London is another attractive destination for chocoholics. London’s chocolatiers raise the bar on the craft, offering all kinds of sweet temptations. They have traditional shops like Charbonnel et Walker, which has been in business since 1875, but also newer artisan shops with quirky names and equally intriguing creations: Choccywoccydoodah and Rococo. Don’t miss William Curley’s creations and the mouthwatering bars made-in-house by Le Jeune Chocolatiers. You’ll find the highest concentration of chocolate shops in the neighborhoods around Leicester Square and Piccadilly Circus Station. 

    Paris for Chocoholics

    Names like Jean-Paul Hévin, Patrick Roger, Alain Ducasse, and Jacques Genin are legendary in Paris. Each of these chocolatiers adds innovation and flair to everything they produce, and each chocolate is a gourmet work of art. Another must-see is A la Mère de Famille, a Parisian favorite since 1761. Step in any Parisian shop for your fix of ganache-filled bars, truffles, and chocolate bonbons. La Maison du Chocolat also serves surprisingly delicious savory chocolates. 

    Craft chocolate in Paris comes in a variety of forms and flavors. You can hardly get enough. More adventurous chocophiles could head to Tain l’Hermitage in the Rhône Valley for the ultimate sensory experience in Valrhona’s Cité du Chocolat. 

    These are some of the most popular European cities to satisfy your passion for everything chocolate. There are, of course, artisan chocolate shops in many other destinations, most of them led by experienced pastry chefs and offering not only a splendid range of treats but also an ambiance that will enhance your experience beyond taste and fragrance.   

    Some Chocolate Trivia 

    • Before chocolate was made into whimsical shapes, it was enjoyed as a beverage— unsweetened, dark, pure. 
    • What we appreciate today as chocolate was currency in the past. The Aztecs used cocoa instead of money. And chocolate was precious enough to pay U.S. soldiers’ wages in the 1850s. 
    • Europe is credited to have refined chocolate to the gourmet treat we enjoy today. When you take your next bite, give a little nod to Spain and the U.K. Christopher Columbus in 1502 and Hernán Cortés in 1544 liked the bitter concoction enough to bring it back home. Then, the Spanish friars took over the “mission” to promote chocolate to the masses.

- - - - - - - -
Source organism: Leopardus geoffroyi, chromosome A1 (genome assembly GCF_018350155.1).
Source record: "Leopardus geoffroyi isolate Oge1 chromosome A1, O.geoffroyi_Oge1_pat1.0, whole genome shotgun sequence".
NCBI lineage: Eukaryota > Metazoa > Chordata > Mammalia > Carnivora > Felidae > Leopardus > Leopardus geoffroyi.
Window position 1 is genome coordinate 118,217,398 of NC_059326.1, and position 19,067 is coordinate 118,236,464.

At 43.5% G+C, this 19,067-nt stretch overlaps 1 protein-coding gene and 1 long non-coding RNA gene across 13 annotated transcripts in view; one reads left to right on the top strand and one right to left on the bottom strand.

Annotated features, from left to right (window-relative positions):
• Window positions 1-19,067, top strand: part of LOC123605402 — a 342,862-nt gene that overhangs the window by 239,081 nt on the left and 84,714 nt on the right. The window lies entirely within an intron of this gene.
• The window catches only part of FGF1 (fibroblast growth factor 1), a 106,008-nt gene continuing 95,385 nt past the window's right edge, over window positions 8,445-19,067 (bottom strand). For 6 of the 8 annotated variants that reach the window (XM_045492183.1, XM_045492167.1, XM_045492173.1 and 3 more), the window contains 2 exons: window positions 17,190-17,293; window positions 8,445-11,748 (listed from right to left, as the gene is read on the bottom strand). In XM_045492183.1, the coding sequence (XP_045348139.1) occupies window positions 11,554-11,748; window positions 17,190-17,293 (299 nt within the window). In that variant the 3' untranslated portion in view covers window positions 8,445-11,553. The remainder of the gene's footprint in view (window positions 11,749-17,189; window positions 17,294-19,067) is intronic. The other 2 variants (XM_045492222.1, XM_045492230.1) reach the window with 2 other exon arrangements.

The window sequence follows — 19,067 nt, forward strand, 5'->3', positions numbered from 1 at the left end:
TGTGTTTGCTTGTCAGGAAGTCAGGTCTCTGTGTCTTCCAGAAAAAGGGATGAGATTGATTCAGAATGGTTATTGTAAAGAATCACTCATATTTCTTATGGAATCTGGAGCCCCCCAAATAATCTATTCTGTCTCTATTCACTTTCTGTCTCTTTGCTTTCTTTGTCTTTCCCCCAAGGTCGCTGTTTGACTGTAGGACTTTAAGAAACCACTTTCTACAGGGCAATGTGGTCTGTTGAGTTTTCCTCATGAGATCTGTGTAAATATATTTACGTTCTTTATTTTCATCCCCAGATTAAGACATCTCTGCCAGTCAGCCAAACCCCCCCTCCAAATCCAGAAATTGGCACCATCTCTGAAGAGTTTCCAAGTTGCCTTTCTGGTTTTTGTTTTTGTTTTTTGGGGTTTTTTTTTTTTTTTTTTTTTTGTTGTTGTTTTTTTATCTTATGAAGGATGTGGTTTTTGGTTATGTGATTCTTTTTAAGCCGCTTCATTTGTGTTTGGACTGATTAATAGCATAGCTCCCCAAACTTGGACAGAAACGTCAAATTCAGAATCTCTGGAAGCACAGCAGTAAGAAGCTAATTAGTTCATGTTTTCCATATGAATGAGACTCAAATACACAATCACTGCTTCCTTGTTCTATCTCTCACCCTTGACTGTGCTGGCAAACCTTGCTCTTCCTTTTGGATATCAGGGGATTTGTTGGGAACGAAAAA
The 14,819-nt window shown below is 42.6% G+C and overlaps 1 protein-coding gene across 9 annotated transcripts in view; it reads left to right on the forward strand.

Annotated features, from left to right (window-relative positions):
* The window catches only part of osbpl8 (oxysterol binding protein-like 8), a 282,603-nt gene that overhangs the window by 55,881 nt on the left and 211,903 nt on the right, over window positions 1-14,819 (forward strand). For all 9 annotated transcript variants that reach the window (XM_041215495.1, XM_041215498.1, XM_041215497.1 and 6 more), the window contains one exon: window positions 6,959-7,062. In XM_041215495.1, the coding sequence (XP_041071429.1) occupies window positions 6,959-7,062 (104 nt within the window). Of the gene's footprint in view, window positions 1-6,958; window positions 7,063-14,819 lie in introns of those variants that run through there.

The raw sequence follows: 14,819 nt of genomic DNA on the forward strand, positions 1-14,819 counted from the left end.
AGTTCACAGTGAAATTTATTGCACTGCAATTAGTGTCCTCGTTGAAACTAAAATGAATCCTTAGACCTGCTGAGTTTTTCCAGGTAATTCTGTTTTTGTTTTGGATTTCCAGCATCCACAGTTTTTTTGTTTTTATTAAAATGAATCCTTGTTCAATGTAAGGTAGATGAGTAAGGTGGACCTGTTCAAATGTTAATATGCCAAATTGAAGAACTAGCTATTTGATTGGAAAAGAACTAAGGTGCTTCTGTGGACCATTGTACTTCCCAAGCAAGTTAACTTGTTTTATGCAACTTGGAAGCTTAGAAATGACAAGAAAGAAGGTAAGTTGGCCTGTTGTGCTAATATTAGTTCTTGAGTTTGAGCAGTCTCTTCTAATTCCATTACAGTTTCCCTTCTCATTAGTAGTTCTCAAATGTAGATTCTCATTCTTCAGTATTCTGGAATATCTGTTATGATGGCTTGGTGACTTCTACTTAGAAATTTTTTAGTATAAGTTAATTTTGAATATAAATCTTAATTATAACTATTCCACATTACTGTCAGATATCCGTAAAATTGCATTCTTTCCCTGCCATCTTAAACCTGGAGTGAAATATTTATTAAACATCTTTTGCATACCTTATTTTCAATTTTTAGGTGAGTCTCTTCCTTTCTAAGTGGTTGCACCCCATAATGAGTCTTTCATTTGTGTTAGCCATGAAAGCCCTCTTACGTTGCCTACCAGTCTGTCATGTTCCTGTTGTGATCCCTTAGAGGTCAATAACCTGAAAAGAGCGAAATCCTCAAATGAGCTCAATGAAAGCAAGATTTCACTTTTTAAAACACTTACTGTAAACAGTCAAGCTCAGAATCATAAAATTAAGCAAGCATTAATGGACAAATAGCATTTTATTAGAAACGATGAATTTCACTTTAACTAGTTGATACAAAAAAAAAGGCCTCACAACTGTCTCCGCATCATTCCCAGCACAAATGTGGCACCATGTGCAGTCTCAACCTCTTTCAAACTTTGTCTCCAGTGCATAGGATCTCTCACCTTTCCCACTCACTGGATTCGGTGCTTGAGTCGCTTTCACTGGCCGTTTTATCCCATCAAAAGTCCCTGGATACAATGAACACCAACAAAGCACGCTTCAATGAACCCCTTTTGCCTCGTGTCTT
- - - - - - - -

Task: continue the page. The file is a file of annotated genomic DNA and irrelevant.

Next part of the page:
• Hail, Cadbury! This British company made the first chocolate bar in 1842. The first to produce “hard” chocolate was, however, Danish chocolatier Coenraad Johannes van Houten in 1828. Then, in 1847, U.K.-based Joseph Fry & Sons envisioned other sweet treats based on cocoa and sugar. Chocolatiers around the world still celebrate van Houten’s method, which is known as Dutch processing.
    • Swiss milk chocolate emerged in 1876 with Daniel Peter. Then Henri Nestle improved the recipe, and in 1879 Rudolf Lindt brought it to perfection. Nestle and Lindt are the most famous names in chocolate today. And Nestle—at least in Europe—is synonymous with hot chocolate. 
    • Don’t call white chocolate “chocolate.” It only has some cocoa butter, but no other chocolate qualities. And don’t worry, cocoa and cacao describe the very same thing—just not white chocolate. 
    • Last, but not least, the cocoa you enjoy today most likely comes from Africa. The Ivory Coast produces 30 percent of the world’s supply and Africa 70 percent overall. The best cocoa still comes from Mexico—you have to pay a premium on this one, but it’s worth it.

    A former military journalist, Mihaela Lica-Butler is an editor at Argophilia Travel News. Besides her work as a PR pro and travel journalist, she spends her time writing children’s fairy tales and cookbooks.

    Republished with Permission The Epoch Times    SUBSCRIBE